The National Assembly Tuesday night passed the much-awaited Tea Bill which will see the revival of Tea Board of Kenya and adoption of new regulations to govern the cartel-soaked sector. Debate on the Bill, which passed the Second Reading Tuesday, was concluded at 11pm and will have to now go through the Third Reading where it is only scrutinised for clarity. The Tea Bill, sponsored at the Senate by Kericho Senator Aaron Cheruiyot, was at the National Assembly for the final passing. “We really thank God for the journey so far. This is huge,” wrote the Senator last night. If the Bill is signed into law, tea brokers, buyers and auction organisers will have to ensure that the proceeds from the sale of tea is paid within 14 days and the factory will now pay 50 per cent of receipt of the sales to the farmers. This will mean that Kenya Tea Development Agency (KTDA), which has been holding a huge chunk of the proceeds for a year, will no longer have access to the tea billions since the money will now be controlled at the factory level. The balance of the money will be paid at the end of the financial year. On Tuesday evening, Laikipia Woman Rep Catherine Waruguru accused KTDA of squandering farmers’ money with unending court cases. At the moment, the agency has filed various cases to oppose new regulations proposed by Agriculture Cabinet Secretary Peter Munya. An earlier attempt this week to have management agents such as KTDA sit at the Tea Board was dropped and the crucial one-man-one-vote in the election of directors, which had been omitted, leading to uproar by farmers, was reinstated and passed. The Tea Research Foundation, which used to carry our research on the sector, will also come back in the proposed law. The law will also give the Cabinet secretary powers to prescribe regulations for the registration of management agents, such as KTDA, and the appeal process.
Opaque agreements Management agents will no longer enter into an agreement with a tea factory without the approval of the agreement by the Tea Board. KTDA has previously been accused of taking powers of the factory boards and running the farmers’ companies by entering into opaque agreements. In the KTDA agreements, the agent provides the factories with a company secretary and thus controls the election of the directors by disqualifying candidates through a pre-qualification process. The CS will also have powers to prescribe regulations for the tea auction. At the moment, the sole tea action, East African Tea Trade Association, has taken CS Munya to court for prescribing regulations to govern the tea sector. Farmers will now be able to monitor their tea through the value chain. Electronic trading platform In the passed Bill, the auction organiser will establish an electronic trading platform that is accessible to all players in the value chain. This will remove the opaque practice where farmers hardly know how their produce is sold. The Kenya Tea Sector Lobby group has hailed the passing of the Bill as “significant and a huge triumph to the tea farmers”. “This is a big step towards making sure that we save the farmer from exploitation by cartels. We shall keep our eyes on the ball until the Bill is signed into law and then we embark on the crucial process of streamlining the value chain,” said Mr Irungu Nyakera, the Kenya Tea Sector Lobby chairman. With the passing of the Bill, the National Assembly will now compile a report and send it to the Senate for approval and concurrence. If there are disagreements, the Speakers will appoint a mediation committee which will report to both Houses and the Bill will then be sent to the President for signing. Source: Nation Media
A worker picking tea leaves in one of Kenya's plantations Tea farmers countrywide but especially smallholders could look forward to better fortunes after the Tuesday night passing at Committee Stage of the Tea Bill which is the brainchild of Kericho Senator Aaron Cheruyoit. The Bill which originated in the Senate was first intended to basically revive the Tea Board of Kenya to help regulate the sector and help market Kenya's tea abroad. But with a separate push by the government to regulate the sector through subsidiary legislation by Cabinet secretary Peter Munya having fallen by the wayside after a Senate vote, the bill was the only bullet remaining for the sector. The government thus annexed the bulk of the rejected subsidiary legislation into Cheruyoit's Bill which has been pending at the National Assembly since Senate passed it last year. The National Assembly Tuesday night sitting that extended late into the night passed the Bill through the committee stage with amendments that favour farmers in the sector and tighten management narrowing the avenues for pilferage. The Bill now goes to the Third Reading where it is only scrutinised for clarity. “We really thank God for the journey so far," Cheruyoit said after the NA vote. The law if it finally comes to fruition will require prompt payment of the farmers proceeds with half within the month of sales and the other half within the next few months. It will end farmers wait for their money which sometimes meant they endured up to 26 months to get full payments with what has come to be called Bonus coming in October of every year. The law will also tighten the management of tea factories owned by Smallholder farmers 69 of them in 16 counties in the country. The factory units which are run as autonomous companies but managed by the farmer-owned Kenya Tea Development Agency (Ktda) Ltd will directly manage their accounts and elections a key contention by farmers who felt that a centralised management system was maliciously used to weed out rebels from becoming directors. Also to come under government regulation will be the Mombasa Tea Auction with brokers, buyers, and the auction organisers - the East African Tea Trade Association) - subject under new rules. A new Tea Levy is to be imposed on all tea sales at the Auction to finance the TBK and the semi-autonomous Tea Research Foundation. Tea buyers will also be required to promote local value addition according to the Bill which borrowed extensively from the rejected Crops (Tea) Rules and Regulations proposed by Munya. However, the passage of the bill will most likely open more court rows between the government and industry players some of whom feel that the government was unfairly seeking to enter a sector it left to private players in 2000. There are currently multiple high court cases challenging the government's attempt to get its hands into the tea sector. Source: Standard Media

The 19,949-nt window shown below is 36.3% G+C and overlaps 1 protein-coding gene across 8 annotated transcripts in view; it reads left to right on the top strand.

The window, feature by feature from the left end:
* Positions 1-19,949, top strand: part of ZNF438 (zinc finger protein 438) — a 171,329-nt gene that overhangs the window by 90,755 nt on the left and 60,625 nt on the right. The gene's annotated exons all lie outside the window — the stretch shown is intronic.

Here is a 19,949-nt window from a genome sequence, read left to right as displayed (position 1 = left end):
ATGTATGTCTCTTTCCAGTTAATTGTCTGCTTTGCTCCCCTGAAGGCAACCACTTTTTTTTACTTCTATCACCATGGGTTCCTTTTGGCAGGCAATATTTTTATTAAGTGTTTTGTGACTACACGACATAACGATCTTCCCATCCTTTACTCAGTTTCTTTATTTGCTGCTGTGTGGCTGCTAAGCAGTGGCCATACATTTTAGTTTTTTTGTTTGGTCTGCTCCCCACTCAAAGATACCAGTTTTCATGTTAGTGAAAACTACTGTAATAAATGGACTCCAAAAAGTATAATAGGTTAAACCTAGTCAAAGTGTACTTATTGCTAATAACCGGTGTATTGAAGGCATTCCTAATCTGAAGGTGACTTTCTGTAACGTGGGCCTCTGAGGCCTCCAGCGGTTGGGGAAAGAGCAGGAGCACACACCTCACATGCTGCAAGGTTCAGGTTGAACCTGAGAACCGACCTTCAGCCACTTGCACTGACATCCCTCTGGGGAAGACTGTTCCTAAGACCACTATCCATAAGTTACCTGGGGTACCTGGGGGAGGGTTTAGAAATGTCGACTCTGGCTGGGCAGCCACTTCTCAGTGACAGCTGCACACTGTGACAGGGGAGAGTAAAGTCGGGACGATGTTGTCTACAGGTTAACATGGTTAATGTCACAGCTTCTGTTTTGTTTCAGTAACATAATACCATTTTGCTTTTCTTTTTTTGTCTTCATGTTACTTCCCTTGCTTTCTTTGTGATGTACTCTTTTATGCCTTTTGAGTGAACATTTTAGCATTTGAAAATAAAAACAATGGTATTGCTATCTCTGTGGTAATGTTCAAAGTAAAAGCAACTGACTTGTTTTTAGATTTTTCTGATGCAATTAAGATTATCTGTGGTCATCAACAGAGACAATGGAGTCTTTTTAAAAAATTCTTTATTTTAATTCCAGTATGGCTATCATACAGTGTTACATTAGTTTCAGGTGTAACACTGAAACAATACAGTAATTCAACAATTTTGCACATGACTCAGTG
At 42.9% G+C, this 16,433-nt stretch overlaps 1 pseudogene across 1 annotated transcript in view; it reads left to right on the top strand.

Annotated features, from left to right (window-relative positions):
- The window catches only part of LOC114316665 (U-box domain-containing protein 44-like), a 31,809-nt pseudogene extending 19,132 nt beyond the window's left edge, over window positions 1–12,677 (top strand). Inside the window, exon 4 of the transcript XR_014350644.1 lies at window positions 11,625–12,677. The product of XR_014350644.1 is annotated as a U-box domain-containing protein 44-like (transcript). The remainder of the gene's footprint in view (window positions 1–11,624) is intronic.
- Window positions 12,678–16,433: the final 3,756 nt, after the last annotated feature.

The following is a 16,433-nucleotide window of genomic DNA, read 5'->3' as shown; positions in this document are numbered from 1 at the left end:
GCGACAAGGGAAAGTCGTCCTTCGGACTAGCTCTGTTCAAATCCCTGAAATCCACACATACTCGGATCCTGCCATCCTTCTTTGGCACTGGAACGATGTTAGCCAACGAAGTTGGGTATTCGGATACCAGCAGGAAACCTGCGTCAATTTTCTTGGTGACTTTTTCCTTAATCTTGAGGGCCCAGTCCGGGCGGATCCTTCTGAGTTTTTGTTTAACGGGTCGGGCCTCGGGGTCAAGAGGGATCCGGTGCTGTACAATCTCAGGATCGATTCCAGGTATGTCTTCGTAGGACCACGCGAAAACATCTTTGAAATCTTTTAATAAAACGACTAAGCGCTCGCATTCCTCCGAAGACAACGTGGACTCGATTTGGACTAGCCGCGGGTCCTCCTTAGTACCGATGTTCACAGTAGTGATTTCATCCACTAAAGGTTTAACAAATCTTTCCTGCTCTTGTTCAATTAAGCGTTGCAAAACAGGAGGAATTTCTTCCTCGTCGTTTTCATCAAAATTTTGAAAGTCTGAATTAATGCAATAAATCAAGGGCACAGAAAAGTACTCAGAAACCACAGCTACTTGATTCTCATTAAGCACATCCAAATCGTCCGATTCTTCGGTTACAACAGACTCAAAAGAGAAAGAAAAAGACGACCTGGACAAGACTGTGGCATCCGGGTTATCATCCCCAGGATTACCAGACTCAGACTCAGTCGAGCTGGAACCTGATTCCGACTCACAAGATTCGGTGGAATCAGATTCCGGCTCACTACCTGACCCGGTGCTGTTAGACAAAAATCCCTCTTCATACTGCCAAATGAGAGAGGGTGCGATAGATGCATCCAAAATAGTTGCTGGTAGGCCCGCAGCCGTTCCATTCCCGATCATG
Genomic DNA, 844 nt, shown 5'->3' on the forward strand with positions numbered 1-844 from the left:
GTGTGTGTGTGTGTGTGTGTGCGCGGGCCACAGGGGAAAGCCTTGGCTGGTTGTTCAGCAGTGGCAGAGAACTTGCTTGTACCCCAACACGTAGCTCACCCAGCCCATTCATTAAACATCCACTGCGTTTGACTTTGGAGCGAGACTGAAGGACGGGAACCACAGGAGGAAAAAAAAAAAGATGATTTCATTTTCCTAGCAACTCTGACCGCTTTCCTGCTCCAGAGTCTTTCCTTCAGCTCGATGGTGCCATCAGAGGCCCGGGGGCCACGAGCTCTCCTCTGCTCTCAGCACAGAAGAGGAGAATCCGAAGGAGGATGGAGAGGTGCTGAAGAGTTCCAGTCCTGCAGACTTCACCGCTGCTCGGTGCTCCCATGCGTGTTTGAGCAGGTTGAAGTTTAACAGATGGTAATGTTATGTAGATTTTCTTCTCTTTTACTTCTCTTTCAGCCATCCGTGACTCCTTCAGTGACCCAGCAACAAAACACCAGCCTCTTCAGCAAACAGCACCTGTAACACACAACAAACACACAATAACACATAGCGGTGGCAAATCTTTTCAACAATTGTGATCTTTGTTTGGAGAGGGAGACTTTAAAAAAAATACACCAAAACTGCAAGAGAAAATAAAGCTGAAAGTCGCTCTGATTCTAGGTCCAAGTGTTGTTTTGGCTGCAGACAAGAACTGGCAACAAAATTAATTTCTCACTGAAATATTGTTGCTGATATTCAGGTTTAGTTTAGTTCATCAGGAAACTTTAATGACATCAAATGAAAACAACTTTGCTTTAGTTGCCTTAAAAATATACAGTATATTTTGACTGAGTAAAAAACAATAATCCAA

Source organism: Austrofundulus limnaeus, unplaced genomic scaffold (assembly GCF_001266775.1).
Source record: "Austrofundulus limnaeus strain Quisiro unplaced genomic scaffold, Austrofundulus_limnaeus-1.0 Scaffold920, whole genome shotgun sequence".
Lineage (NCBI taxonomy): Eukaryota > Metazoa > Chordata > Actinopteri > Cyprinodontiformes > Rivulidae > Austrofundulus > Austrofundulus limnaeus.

In Summary • Peter Kihungi, a tea farmer from Kanyenya-ini in Kangema subcounty, said the Bill will save farmers from poverty. • The Bill went through the Second Reading in Parliament on Tuesday. Tea farmer Peter Kihungi from Kanyenya-ini in Kangema addressing journalists on Wednesday. Some farmers from Murang’a county have appealed to MPs from all tea-growing areas to support a Bill to regulate the sector currently in Parliament. They said it was time the leaders showed their support for farmers who have been suffering from low payments and mismanagement of the tea sector. Peter Kihungi, a tea farmer from Kanyenya-ini in Kangema subcounty, said the Bill will save farmers from poverty. The Bill went through the Second Reading in Parliament on Tuesday. “We are asking MPs who were not present when the Bill went through its Second Reading to ensure they are present during its Third Reading,” Kihungi said. He said the Bill has presented a glimmer of hope to farmers who had given up when senators floored the tea regulations early last month. Senators said parts of the Bill were not in the interest of county governments yet agriculture is a devolved function. The regulations would amount to over-regulation of the sector and stifle growth, the senators argued. Governors complained that they had been left out of the process that falls under their functions. But Kihungi said once passed, the Bill will transform the Tea Board of Kenya that is currently a subsidiary of the Agriculture and Food Authority into an independent parastatal. The Tea Board will then regulate the tea sector and receive funds from the national government. This, he said, will ensure that farmers are paid their dues on time regardless of the fluctuations of the global market. The Bill will also ensure that farmers are paid 50 per cent of their payments 14 days after the sale of their tea, making it impossible for Kenya Tea Development Agency to hold onto farmers’ money. Farmers have lamented that the agency holds a huge chunk of their money until the end of the year when they are paid the annual bonuses, leaving them to survive on loans which they receive from the agency’s affiliate companies. Kihungi also asked governors to keep off the process if they are not willing to support it, saying that they should not become an impediment to farmers’ interests. He said despite formulating no law to better the lives of millions of thousands of tea farmers across the country, governors have opposed all efforts to streamline the sector. “Last term, Murang’a MCAs drafted a tea bill that aimed at streamlining the sector and the county government came out saying that it was the mandate of the national government to formulate such laws,” Kihungi said. He wondered why they are opposed to the laws fronted by Agriculture CS Peter Munya yet they have done nothing to solve the chaos in the sector. The farmer told governors from tea zones in the Mt Kenya region to either support the fight for farmers’ emancipation or stay away. “We know that they are paid by KTDA to frustrate any efforts to streamline the tea sector when they should be fighting for farmers’ interests.” Muraya Gatu, another farmer, said the tea Bill will save them from the cycle of debts that they live in as they struggle to support their families. Tea farming, he said, is demanding and requires the attention of the farmer all year long. This makes it difficult for a farmer to engage in other money making venture yet the returns are meagre. “The most important thing that MPs can do for tea farmers is to ensure the bill is passed into law so that we don’t have to beg for our rights,” he said. Source: The StarTea factories risk Sh10 million fine for buying and ferrying produce from unregistered small-scale growers in a proposed law that seeks to weed out hawking. Amendments made to the Tea Bill of 2018 in the National Assembly introduces penalties for factories that buy the commodity from unregistered farmers or dealers. Those in breach face a fine of Sh10 million, a 10-year jail term or both. The penalty is expected to limit against tea hawking and theft of the crop in farms, which has ultimately hurt farmers’ earnings. “A person commits an offence if the person manufactures tea for sale in contravention of this Act, buys, sells, offers for sale, transports or has possession of tea, which to the person’s knowledge or belief has been grown, manufactured or processed otherwise than in accordance with this Act, is from a non-registered grower or dealer of such crop,” says amendments to the Tea Bill. “A person who commits an offence under subsection (1) shall be liable, on conviction, to a fine not exceeding ten million shillings or to imprisonment for a term not exceeding five years, or both.” Tea Bill of 2018 was passed by Senate last year and is now before the National Assembly because it also affects the National government. Theft of the tea leaves through break-ins at factories and illegal plucking on the farms are some of the biggest challenges facing the sector. Farmers in Bomet and Kericho counties have been grappling with theft of tea at night since last year as thieves target the green leaves that are in turn sold to other factories. Brokers have also been buying the crop from farmers on the cheap for sale to factories, depressing farmers pay. The stiff penalties come amid growing concerns of farmer exploitation where tea growers continue to grapple with diminishing earnings due to exploitation by unscrupulous traders and factories. Lawmakers have also directed that tea growers provide all information to the factories to weed out those who have scaled up to growing the crop on large-scale. The proposal is meant to kick out cartels buy tea from farmers and sell it to factories, purporting it has come from their farms. Farmers who will fail to provide updated information that includes the size of their farms risk a Sh1 million fine or two years in jail if found in breach of the requirement. Tea sector has in recent years hit lows mainly on diminishing returns to farmers with the State targeting the giant Kenya Tea Development Agency (KTDA) in reforms meant to increase farmers’ earnings. President Uhuru Kenyatta earlier in the year ordered an overhaul of the giant KTDA that manages 69 tea factories — processing and selling tea on behalf of the 612,000 small-holder growers affiliated to it. Lawmakers have also set their eyes on plantation tea farmers and imposed a Sh2 million fine or two years in jail on all growers who fail to register their factories with the yet to be established Tea Board of Kenya.